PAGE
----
In an effort to conserve money on accommodation, we had spent most of our nights thus far under canvas. Venice and Rome were next on our itinerary, and were unlikely to offer either camp sites or inexpensive hotels. Examining our Thomas Cook timetables, we noticed that the two cities were separated by an overnight train, so we hatched a plan to spend a total of two days in each city, but alternating each night in order to get a free sleep on the train as we travelled back and forth.
We were going to begin right away by taking a day train from Naples to Rome, and then immediately boarding the night train to Venice. That meant that we needed to stock up on provisions, so we popped into a local supermarket to get some bread and meat.
Much of our short experience of Italian life had been bewildering, and the meat counter was no less so. All the prices were marked in lire per pound of meat. We asked for a quarter of a pound, but were given quarter of a kilo, which was substantially larger and thus more expensive. Luckily David spoke enough Italian to sort that one out, but apparently it was no mistake, that was simply the way things were done. Meat is priced by the pound, but sold by the kilo.
Once in Rome, we hung around on the platform waiting for the overnight to Venice. To our surprise, we bumped into Keith and Lee, friends from our school days, who were also heading to Venice but they were travelling in style and had stumped up for a couchette on a sleeper train.
We waited for our own regular train, but it never showed up. Seeing that the sleeper train hadn’t departed, we ambled over for a chat with Keith and Lee, who kindly offered to share their reserved compartment with us. The train was cramped and crowded, and sleep came with difficulty, but we were on the way to Venice.
We could not fail to be impressed by Venice. The back streets and back waters were fantastically peaceful and quiet, with not a car engine to be heard. Highly polished wooden taxi-boats skimmed beneath the stone-arched bridges, or dodged around gleaming black gondolas.
The winding cobbled ‘roads’, only ten feet across, were lined with colourful shops selling the fine local glassware and beautiful pastries. We were surprised to find that the prices were the cheapest that we had encountered in Italy, and we lounged on the banks of the Grand Canal eating luxuriously soft crusty rolls, cheese and salami, watching the life of the city pass by on the water.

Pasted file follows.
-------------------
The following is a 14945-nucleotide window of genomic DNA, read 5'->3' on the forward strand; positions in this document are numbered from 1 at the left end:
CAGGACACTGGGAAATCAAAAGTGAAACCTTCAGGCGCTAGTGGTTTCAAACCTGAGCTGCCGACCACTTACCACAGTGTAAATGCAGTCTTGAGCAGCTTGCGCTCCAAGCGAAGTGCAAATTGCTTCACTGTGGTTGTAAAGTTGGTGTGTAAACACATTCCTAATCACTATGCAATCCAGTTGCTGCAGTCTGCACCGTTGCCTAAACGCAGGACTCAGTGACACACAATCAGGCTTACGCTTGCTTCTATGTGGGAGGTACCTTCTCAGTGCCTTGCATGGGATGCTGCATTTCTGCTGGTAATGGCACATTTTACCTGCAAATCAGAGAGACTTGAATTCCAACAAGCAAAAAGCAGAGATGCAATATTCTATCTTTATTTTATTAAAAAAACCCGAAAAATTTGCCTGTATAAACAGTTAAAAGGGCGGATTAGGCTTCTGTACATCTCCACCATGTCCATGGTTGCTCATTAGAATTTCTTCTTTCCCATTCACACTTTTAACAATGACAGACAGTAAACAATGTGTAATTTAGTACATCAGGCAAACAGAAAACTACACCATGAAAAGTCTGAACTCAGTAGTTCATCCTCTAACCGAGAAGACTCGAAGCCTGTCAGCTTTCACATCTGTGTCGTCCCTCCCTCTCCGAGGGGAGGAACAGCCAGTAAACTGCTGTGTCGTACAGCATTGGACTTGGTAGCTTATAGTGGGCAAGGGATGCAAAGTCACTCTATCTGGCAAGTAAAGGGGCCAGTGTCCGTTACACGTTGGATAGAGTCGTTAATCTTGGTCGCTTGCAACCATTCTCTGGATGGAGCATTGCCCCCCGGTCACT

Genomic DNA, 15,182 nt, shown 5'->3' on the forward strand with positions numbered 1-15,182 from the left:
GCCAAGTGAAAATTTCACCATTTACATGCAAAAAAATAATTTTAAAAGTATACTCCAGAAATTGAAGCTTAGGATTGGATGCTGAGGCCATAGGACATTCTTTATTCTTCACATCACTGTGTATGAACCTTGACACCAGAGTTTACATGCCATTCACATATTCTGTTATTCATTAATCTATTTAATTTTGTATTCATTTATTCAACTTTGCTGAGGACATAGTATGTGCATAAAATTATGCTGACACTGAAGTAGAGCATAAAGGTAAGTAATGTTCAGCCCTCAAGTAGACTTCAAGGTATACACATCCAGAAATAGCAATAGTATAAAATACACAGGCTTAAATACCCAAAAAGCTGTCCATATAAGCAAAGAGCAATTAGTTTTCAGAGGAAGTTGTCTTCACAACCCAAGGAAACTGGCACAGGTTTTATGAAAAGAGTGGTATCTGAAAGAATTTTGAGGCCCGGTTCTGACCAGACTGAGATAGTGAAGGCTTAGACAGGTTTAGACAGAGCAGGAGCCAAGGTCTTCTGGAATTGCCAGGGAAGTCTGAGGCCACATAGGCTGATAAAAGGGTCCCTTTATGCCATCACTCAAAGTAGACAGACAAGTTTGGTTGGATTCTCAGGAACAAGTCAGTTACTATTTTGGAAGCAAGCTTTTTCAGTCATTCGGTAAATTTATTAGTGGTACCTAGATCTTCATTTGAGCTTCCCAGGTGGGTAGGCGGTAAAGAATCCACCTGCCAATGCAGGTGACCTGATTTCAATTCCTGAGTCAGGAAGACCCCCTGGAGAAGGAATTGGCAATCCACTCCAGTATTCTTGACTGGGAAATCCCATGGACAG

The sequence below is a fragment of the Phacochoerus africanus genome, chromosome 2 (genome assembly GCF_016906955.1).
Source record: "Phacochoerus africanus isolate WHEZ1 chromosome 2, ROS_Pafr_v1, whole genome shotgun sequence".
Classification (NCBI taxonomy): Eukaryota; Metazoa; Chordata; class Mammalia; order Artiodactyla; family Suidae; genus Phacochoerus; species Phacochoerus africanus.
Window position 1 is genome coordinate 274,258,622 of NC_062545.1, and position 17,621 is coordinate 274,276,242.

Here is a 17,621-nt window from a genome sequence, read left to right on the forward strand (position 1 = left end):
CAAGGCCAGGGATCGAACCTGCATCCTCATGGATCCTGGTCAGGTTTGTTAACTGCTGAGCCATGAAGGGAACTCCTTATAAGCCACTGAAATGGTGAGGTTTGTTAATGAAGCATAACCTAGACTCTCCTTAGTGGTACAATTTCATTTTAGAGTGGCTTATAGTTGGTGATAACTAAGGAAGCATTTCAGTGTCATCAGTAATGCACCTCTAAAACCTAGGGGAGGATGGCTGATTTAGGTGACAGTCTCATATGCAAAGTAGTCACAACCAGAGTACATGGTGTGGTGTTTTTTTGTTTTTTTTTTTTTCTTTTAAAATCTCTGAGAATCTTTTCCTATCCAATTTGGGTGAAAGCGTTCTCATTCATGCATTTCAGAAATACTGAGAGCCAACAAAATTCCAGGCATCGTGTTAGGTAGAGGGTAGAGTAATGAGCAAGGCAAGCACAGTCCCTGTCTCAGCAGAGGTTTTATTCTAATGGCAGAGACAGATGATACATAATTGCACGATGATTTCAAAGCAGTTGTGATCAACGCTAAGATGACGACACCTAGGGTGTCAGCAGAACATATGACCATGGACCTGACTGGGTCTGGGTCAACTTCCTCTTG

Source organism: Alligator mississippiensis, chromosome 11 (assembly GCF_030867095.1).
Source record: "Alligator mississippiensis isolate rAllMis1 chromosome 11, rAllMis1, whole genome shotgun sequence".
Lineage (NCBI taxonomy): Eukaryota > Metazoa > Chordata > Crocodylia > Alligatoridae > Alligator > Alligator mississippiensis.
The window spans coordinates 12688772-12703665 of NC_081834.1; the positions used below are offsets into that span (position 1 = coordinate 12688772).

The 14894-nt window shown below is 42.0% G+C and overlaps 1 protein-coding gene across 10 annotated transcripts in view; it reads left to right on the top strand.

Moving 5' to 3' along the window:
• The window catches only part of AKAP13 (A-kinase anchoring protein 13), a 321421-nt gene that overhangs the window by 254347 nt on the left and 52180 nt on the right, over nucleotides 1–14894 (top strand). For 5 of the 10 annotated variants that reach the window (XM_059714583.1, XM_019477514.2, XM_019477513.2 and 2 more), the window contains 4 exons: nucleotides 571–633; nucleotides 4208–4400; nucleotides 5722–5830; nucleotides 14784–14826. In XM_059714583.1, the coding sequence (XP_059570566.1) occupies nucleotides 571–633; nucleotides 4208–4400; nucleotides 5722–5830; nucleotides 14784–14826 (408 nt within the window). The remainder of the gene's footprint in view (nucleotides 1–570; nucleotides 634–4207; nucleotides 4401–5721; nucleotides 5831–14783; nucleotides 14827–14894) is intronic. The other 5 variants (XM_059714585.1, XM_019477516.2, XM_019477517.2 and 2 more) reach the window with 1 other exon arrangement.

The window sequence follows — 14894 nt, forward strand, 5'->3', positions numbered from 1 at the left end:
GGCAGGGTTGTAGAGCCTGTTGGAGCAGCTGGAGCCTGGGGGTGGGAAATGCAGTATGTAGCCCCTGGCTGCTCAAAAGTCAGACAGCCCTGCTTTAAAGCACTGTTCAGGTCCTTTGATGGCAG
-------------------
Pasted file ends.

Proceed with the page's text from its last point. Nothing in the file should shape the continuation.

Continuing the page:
The city had a strangely magical air. Squinting my eyes and looking carefully at each building in isolation, I could clearly see that they were rotting and crumbling away, but as soon as I stepped back and viewed them in the context of the wider city, they were magically transformed into beautiful avenues.
We queued briefly to get in to the Basilica on St Marks Square, which was very impressive indeed. Every inch of its structure seemed to be painted with gold leaf. The nearby Doge’s Palace was also marvellous, I joked that it was a bit like the Basilica converted to living quarters.
The Palace was not all about the gilded ceilings; the dungeons were particularly atmospheric, with a feeling of hopelessness and despair that could not even be dispelled by noisy American tourists.
During our travels, we had become slowly accustomed to the strange European practice of paying to go to the toilet. In Venice, though, they had taken the concept to a whole new level. At the station, instead of a cleaner sitting by a saucer of coins, I encountered a man with a cash register. There was a menu of price options according to the intended nature of the visit, and after paying I received a paper receipt. Once inside, my receipt was taken by a girl who led me to a freshly cleaned cubicle. When I had done my business, she led me to an exit door which opened out onto a softly furnished waiting area, complete with daily newspapers, where my friends were waiting.
With several days to explore, we tended to split up and go wandering. Venice is made for that kind of exploratory ambling, and there was a kind of natural gravitation to the steps of the main station, where those travellers who cannot afford to do the tourist thing in St Marks Square sit and smoke or picnic.